“Imagine a giant comes who is much taller, stronger, bigger, and grabs you and you don’t even know what will happen to you. It’s scary. So, slow down. Give yourself time. Tell your child what you are going to do. Wait for a little response.” – Magda Gerber, Your Self-Confident Baby
A major goal of every new parent is bonding. (Wrangling a decent night’s sleep probably runs a close second.) Here are some simple practices that can facilitate attunement and profoundly enhance the bonding process:
Doing everything slowly, gently, gradually – connecting with our babies requires us to join them at their speed, which means drastically downshifting from our more hectic, multi-tasking adult pace. This can be surprisingly challenging. Most of us will need to periodically remind ourselves to slow way, way down.
Observing sensitively – helps us to perceive our babies as unique and separate whole people with interests, gifts and needs of their own. We are able to more clearly read their cues and, therefore, our responses are more accurate. In turn, our babies feel understood. By taking a step back and simply observing, allowing them to experience the world in their own way, we learn volumes about our children and can discover the world anew along with them.
Tori shared her story:
“Thank you so much for your blog, books and podcast! I first learned about Magda Gerber‘s RIE approach while pregnant with my son (he’s now 2.5 months, and I also have a daughter who just turned 2 years old). Today we went to the park and had the whole place to ourselves. With my daughter at this age, I would have worn her during the whole outing (and I regularly wore her for long stretches at home, thinking she preferred this). Thanks to your resources and my newfound RIE knowledge, I found a spot for my son underneath a tree and let him wiggle his arms and legs and check out the sun shining through the leaves. He did so happily for 30 minutes while his sister ran around and climbed. I’m still happy to have my Ergo carrier for transportation purposes, but it’s wonderful to be ‘free’ from it, too, and I think he agrees.”
Touching consciously – builds trust, encourages body awareness, and conveys respect.
In a FB discussion group, Amanda needed “some serious help” settling her newborn to sleep:
“I have a newborn that screams bloody murder whenever you put her down. Now, by newborn I mean she was born last night, so maybe my expectations are too high, but she will only sleep with one of us holding her, and I’ve got to get some rest. What do I do? I’m afraid one of us will fall asleep holding her.”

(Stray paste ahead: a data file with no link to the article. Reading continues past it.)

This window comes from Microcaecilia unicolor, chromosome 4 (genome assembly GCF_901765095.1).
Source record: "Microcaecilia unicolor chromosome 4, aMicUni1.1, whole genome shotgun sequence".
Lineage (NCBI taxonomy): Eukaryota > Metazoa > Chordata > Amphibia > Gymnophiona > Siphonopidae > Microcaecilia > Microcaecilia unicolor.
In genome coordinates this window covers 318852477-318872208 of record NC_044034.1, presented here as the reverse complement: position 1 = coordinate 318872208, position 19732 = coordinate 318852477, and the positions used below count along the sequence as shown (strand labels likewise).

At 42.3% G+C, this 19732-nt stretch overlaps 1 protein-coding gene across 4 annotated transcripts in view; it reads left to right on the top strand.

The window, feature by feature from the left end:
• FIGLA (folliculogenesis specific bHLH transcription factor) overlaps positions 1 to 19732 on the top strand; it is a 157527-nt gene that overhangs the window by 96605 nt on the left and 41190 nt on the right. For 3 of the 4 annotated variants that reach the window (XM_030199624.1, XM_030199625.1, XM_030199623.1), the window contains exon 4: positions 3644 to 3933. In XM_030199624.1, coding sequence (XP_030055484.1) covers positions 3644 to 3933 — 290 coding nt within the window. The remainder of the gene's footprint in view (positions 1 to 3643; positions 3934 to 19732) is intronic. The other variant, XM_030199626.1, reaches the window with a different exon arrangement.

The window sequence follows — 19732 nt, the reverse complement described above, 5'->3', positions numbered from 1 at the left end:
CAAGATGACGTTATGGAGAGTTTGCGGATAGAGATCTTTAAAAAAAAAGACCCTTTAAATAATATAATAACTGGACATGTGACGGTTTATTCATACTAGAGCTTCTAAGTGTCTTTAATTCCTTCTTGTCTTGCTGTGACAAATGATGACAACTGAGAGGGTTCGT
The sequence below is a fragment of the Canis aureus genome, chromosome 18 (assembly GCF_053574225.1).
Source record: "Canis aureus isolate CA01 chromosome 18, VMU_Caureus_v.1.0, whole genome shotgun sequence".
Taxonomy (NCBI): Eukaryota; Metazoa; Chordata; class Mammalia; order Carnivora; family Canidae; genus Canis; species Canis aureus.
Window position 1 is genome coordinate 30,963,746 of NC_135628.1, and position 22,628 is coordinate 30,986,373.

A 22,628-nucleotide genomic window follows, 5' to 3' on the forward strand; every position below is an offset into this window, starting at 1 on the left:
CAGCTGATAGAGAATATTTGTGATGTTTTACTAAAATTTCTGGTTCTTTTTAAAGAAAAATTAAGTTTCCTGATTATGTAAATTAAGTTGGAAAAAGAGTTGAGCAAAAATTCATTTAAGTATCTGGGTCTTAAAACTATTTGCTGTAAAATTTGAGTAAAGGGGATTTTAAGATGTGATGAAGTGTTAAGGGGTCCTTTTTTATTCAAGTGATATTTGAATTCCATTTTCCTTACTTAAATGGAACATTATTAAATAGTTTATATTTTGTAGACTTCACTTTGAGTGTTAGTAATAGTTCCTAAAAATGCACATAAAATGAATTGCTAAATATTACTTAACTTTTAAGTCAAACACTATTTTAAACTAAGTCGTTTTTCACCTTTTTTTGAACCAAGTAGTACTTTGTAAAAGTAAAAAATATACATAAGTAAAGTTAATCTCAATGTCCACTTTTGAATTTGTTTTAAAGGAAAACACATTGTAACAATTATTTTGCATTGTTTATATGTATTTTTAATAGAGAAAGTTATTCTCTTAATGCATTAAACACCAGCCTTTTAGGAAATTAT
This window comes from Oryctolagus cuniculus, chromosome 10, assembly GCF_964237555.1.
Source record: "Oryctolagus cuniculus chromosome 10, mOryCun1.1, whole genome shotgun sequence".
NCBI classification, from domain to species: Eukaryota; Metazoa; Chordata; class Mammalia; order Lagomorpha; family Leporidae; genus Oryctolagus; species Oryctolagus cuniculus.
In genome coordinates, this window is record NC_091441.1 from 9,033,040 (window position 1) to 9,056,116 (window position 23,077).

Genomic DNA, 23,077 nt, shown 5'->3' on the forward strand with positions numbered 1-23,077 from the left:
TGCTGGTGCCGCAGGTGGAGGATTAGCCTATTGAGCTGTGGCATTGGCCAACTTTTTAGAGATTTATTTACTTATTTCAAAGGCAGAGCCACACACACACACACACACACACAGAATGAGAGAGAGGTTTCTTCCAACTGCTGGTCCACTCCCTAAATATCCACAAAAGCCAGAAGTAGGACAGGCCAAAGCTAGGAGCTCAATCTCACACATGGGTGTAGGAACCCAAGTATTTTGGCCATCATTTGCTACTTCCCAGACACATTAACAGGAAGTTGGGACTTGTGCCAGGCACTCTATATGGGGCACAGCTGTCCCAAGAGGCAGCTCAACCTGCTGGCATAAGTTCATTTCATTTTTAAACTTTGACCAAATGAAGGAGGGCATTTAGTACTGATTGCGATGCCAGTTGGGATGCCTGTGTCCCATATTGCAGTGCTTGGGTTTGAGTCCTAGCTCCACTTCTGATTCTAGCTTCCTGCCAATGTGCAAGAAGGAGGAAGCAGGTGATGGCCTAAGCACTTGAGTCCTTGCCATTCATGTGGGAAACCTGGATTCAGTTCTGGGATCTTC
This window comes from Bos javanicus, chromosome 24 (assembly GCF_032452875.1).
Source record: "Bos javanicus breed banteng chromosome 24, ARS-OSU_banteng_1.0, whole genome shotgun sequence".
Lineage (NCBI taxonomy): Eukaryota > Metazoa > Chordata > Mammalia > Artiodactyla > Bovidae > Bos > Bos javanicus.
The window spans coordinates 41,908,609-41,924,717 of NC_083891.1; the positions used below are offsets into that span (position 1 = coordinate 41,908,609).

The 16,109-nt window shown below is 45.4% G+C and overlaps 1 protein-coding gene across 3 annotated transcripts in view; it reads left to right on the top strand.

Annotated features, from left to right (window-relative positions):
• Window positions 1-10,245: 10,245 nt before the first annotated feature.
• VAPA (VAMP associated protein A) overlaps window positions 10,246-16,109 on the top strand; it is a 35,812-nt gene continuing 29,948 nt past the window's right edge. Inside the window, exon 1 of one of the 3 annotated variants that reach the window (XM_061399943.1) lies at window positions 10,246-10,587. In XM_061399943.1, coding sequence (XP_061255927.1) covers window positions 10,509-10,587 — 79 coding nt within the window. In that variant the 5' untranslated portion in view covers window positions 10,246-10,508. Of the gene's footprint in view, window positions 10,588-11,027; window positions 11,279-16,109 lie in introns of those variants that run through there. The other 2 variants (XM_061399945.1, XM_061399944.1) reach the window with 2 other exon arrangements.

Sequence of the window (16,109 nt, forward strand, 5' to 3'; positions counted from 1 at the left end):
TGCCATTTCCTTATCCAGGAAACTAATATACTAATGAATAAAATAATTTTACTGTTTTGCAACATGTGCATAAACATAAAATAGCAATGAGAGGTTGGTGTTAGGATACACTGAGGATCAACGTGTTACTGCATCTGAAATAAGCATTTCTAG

Amanda received several responses, but one in particular seemed to hit the mark. Later, Amanda shared an update:
“Whoever suggested the super-slow release while quietly explaining I’m putting her down and touching my forehead to hers … yes. She’s been napping by herself on my bed for about 20 minutes.
Oh, the relief in my forearms”
Engaging respectfully – teaches language, nurtures our bond, includes our baby as an active participant in a relationship with us and in her life.
Laura’s experience vividly illustrates the power of respectful care practices to promote bonding:
“I would never claim we’re 100% RIE here, but we are definitely doing some things differently with this baby (10 weeks old).
I told my husband recently that one of my favourite times of the day was dressing the baby (something I would never have said with my first). He looked at me like I had grown a second head. He had been talking to her when changing her, etc., but I think he was doing it because he thought he should but not really feeling it. After telling him how connected with her I felt when I really slowed down and did it with her, he asked to dress her in her pj’s that night.
He was up there for a long time, and when he was finished he told me how lovely it was and how close he felt to her (something he struggles with due to working long hours and having a 3-year-old who really wants his daddy)… Sometimes it’s the simplest of things that can make a difference.”
“No matter what your circumstances, no matter how chaotic the environment, no matter if you’ve heard of RIE or not, there are two simple things you can do to support your baby in adjusting more easily to his world. You can slow down and listen, (or observe), which will help you to begin to understand what your baby may be trying to tell you he needs, and you can talk with your baby, which will help him to make sense of his world, and to understand you.”
“…If you do this from the beginning, you will be establishing a relationship, communication, and trust that will last a lifetime, and serve to support both you and your baby now, and as he grows. Try it, and see if it makes a difference!”
– Lisa Sunbury, “RIE From the Start – 2 Simple Things You Can do to Support Baby“, regardingbaby.org
Thank you to Tori, Laura and Amanda for sharing your stories and photos!
(Thumbnail photo by Kristen Thørgersen on Flickr)